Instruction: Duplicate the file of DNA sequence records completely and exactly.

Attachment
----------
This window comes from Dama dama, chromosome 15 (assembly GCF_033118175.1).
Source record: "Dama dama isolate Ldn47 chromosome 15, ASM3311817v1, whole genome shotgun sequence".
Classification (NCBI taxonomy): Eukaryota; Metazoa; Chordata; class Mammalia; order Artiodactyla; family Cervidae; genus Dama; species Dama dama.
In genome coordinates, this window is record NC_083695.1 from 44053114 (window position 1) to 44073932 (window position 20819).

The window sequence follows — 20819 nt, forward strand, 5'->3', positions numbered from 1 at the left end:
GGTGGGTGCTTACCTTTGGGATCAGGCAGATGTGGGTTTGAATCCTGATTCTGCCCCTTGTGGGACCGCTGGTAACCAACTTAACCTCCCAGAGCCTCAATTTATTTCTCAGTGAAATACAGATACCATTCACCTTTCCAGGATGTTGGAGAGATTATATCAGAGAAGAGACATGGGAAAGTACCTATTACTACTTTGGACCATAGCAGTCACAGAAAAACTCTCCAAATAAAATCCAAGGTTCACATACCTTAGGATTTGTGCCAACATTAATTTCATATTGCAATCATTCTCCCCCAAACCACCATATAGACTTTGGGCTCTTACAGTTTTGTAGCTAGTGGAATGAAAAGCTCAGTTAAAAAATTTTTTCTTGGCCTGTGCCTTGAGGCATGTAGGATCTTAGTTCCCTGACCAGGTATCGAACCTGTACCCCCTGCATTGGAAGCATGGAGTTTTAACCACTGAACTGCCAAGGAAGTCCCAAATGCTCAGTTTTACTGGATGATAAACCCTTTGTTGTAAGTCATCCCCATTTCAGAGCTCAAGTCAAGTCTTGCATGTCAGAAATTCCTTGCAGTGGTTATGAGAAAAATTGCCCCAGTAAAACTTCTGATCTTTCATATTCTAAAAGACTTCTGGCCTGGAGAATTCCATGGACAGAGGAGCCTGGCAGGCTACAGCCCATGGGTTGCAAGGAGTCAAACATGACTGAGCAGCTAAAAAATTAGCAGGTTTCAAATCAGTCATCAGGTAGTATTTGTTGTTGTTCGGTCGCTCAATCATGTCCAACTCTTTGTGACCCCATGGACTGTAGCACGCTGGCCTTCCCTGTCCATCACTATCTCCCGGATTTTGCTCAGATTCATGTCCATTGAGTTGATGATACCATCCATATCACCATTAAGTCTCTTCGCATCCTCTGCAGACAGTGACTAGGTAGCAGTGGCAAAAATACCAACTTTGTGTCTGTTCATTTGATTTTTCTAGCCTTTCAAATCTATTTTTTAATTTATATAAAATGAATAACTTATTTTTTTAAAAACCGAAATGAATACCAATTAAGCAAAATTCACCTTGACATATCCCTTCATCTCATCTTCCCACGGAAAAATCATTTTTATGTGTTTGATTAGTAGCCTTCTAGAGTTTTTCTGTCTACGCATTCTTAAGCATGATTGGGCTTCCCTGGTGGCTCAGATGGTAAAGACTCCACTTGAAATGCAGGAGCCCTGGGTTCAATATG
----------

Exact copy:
This window comes from Dama dama, chromosome 15 (assembly GCF_033118175.1).
Source record: "Dama dama isolate Ldn47 chromosome 15, ASM3311817v1, whole genome shotgun sequence".
Classification (NCBI taxonomy): Eukaryota; Metazoa; Chordata; class Mammalia; order Artiodactyla; family Cervidae; genus Dama; species Dama dama.
In genome coordinates, this window is record NC_083695.1 from 44053114 (window position 1) to 44073932 (window position 20819).

The window sequence follows — 20819 nt, forward strand, 5'->3', positions numbered from 1 at the left end:
GGTGGGTGCTTACCTTTGGGATCAGGCAGATGTGGGTTTGAATCCTGATTCTGCCCCTTGTGGGACCGCTGGTAACCAACTTAACCTCCCAGAGCCTCAATTTATTTCTCAGTGAAATACAGATACCATTCACCTTTCCAGGATGTTGGAGAGATTATATCAGAGAAGAGACATGGGAAAGTACCTATTACTACTTTGGACCATAGCAGTCACAGAAAAACTCTCCAAATAAAATCCAAGGTTCACATACCTTAGGATTTGTGCCAACATTAATTTCATATTGCAATCATTCTCCCCCAAACCACCATATAGACTTTGGGCTCTTACAGTTTTGTAGCTAGTGGAATGAAAAGCTCAGTTAAAAAATTTTTTCTTGGCCTGTGCCTTGAGGCATGTAGGATCTTAGTTCCCTGACCAGGTATCGAACCTGTACCCCCTGCATTGGAAGCATGGAGTTTTAACCACTGAACTGCCAAGGAAGTCCCAAATGCTCAGTTTTACTGGATGATAAACCCTTTGTTGTAAGTCATCCCCATTTCAGAGCTCAAGTCAAGTCTTGCATGTCAGAAATTCCTTGCAGTGGTTATGAGAAAAATTGCCCCAGTAAAACTTCTGATCTTTCATATTCTAAAAGACTTCTGGCCTGGAGAATTCCATGGACAGAGGAGCCTGGCAGGCTACAGCCCATGGGTTGCAAGGAGTCAAACATGACTGAGCAGCTAAAAAATTAGCAGGTTTCAAATCAGTCATCAGGTAGTATTTGTTGTTGTTCGGTCGCTCAATCATGTCCAACTCTTTGTGACCCCATGGACTGTAGCACGCTGGCCTTCCCTGTCCATCACTATCTCCCGGATTTTGCTCAGATTCATGTCCATTGAGTTGATGATACCATCCATATCACCATTAAGTCTCTTCGCATCCTCTGCAGACAGTGACTAGGTAGCAGTGGCAAAAATACCAACTTTGTGTCTGTTCATTTGATTTTTCTAGCCTTTCAAATCTATTTTTTAATTTATATAAAATGAATAACTTATTTTTTTAAAAACCGAAATGAATACCAATTAAGCAAAATTCACCTTGACATATCCCTTCATCTCATCTTCCCACGGAAAAATCATTTTTATGTGTTTGATTAGTAGCCTTCTAGAGTTTTTCTGTCTACGCATTCTTAAGCATGATTGGGCTTCCCTGGTGGCTCAGATGGTAAAGACTCCACTTGAAATGCAGGAGCCCTGGGTTCAATATG